Jessica Mulholland is the associate editor of GOVERNING, and is also the associate editor of both Government Technology and Public CIO magazines.E-mail: firstname.lastname@example.org
While everybody talks about the rising cost of health care, there's one number that's expected to drop. The country could end up with a doctor shortage--124,000 fewer physicians by 2025 to be exact, according to the Association of American Medical Colleges (AAMC). Some of the reasons have to do with population growth and aging, but the doctor deficit will be exacerbated by the new health-care reform law providing coverage to an additional 32 million patients by 2019.
Edward Salsberg, co-author of the AAMC's The Complexities of Physician Supply and Demand: Projections Through 2025¸ says the legislation likely will have a significant impact on demand, though pinpointing by how much is difficult. Nonetheless, "it's going to be a challenge for the supply side to keep up," he says.
Simply educating and training more physicians won't be enough to address these shortages, and Salsberg, director of the AAMC's Center for Workforce Studies, says improving efficiencies is a key factor. "When we surveyed physicians, time spent on paperwork and administration of health insurance is always listed as a very significant factor," he says. "If addressed, practicing physicians think it would free them up to provide more services."
Salsberg also mentions making better use of physician assistants and nurse practitioners by utilizing the team approach. "It may be that a physician working with a nurse practitioner and a physician assistant can comfortably serve a panel of 2,500 or 3,000 patients," he says, "but if they were by themselves, they might only be able to serve 1,500 patients."
In this vein, 28 states are considering expanding nurse practitioners' authority, allowing them to prescribe narcotics and practice without a doctor's watchful eye. And in upstate New York, a new project developed by the Workforce Investment Board will train 2,450 students in supportive health-care roles, such as nurse educators, certified nursing assistants and licensed practical nurses, to name a few, according to Alice Savino, executive director of the Workforce Investment Board. The program was made possible by a three-year, $2.7 million U.S. Department of Labor grant.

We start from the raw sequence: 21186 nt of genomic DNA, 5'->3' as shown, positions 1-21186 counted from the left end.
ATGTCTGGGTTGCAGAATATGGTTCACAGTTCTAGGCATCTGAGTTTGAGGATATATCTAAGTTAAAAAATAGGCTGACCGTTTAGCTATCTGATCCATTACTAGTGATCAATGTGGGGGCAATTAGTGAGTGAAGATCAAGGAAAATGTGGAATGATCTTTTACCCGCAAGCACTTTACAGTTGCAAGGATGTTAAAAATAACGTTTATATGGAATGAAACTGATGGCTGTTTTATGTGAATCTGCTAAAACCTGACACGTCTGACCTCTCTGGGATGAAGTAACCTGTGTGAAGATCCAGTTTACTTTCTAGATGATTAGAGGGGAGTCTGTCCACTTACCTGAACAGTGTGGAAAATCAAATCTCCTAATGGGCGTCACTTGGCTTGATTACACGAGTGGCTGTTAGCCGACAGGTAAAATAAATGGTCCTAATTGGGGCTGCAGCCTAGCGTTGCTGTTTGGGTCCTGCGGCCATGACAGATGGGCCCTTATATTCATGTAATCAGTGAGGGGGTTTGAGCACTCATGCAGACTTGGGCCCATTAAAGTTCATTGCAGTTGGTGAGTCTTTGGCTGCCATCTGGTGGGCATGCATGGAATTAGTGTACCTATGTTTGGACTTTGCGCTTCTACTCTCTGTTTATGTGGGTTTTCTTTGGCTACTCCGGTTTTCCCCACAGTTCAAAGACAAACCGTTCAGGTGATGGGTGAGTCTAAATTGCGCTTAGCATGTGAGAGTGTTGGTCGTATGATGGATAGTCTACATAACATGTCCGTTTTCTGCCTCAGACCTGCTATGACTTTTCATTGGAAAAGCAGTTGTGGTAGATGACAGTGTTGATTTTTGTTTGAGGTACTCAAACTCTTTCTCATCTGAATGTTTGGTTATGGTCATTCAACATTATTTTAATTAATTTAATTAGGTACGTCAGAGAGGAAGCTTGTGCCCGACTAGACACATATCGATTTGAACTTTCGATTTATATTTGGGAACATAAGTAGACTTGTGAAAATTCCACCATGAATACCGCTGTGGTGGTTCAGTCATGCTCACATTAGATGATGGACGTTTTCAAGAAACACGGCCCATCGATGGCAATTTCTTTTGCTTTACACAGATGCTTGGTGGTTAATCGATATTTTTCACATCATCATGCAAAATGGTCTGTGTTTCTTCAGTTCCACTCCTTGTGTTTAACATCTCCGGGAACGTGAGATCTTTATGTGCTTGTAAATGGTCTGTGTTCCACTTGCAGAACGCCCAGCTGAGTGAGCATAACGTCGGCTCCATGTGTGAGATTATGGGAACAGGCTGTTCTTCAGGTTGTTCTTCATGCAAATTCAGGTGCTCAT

Still, the country needs more physicians, and one university is making it even easier to educate and train them: The Texas Tech University Health Sciences Center School of Medicine started a Family Medicine Accelerated Track program, which allows primary-care students to complete their degree in three years at half the cost of the standard four-year program.
Overall, however, educating and training more doctors is difficult in this economic climate. The University of Utah School of Medicine, for example, lost nearly 40 percent of its budget from both the feds and the state for the 2009-2010 school year. The result? The school had to shrink the size of its fall 2009 entering class from 102 to 82 and raise tuition by 15 percent, says David Bjorkman, the school's dean, calling what happened to cause this magnitude of cuts a "perfect storm" and disastrous for the current and worsening doctor shortage.
"Many medical schools were poised to increase their class size to meet the demand for more physicians--we were one of those," he says. "The year before this, we offered to increase our class size by 30 percent if the state could provide the marginal additional funding. They couldn't, so we didn't. So instead of having a class of 130, we have a class of 82."
And the University of Utah School of Medicine isn't alone: Indiana University's School of Medicine was handed a $7 million reduction in state funds, and plans to reduce the number of first-year medical students it admits in August 2010 to 308--14 fewer than in 2009.
The hope, Bjorkman says, is that these cuts are temporary. But additional funding will be necessary to increase class sizes.
And ultimately, Salsberg says, educating more physicians is critical. "I think it's going to be a tremendous challenge just to meet the rising demand. We really do believe it's a combination of adding supply and improving efficiency, and we wouldn't recommend either one of those alone."
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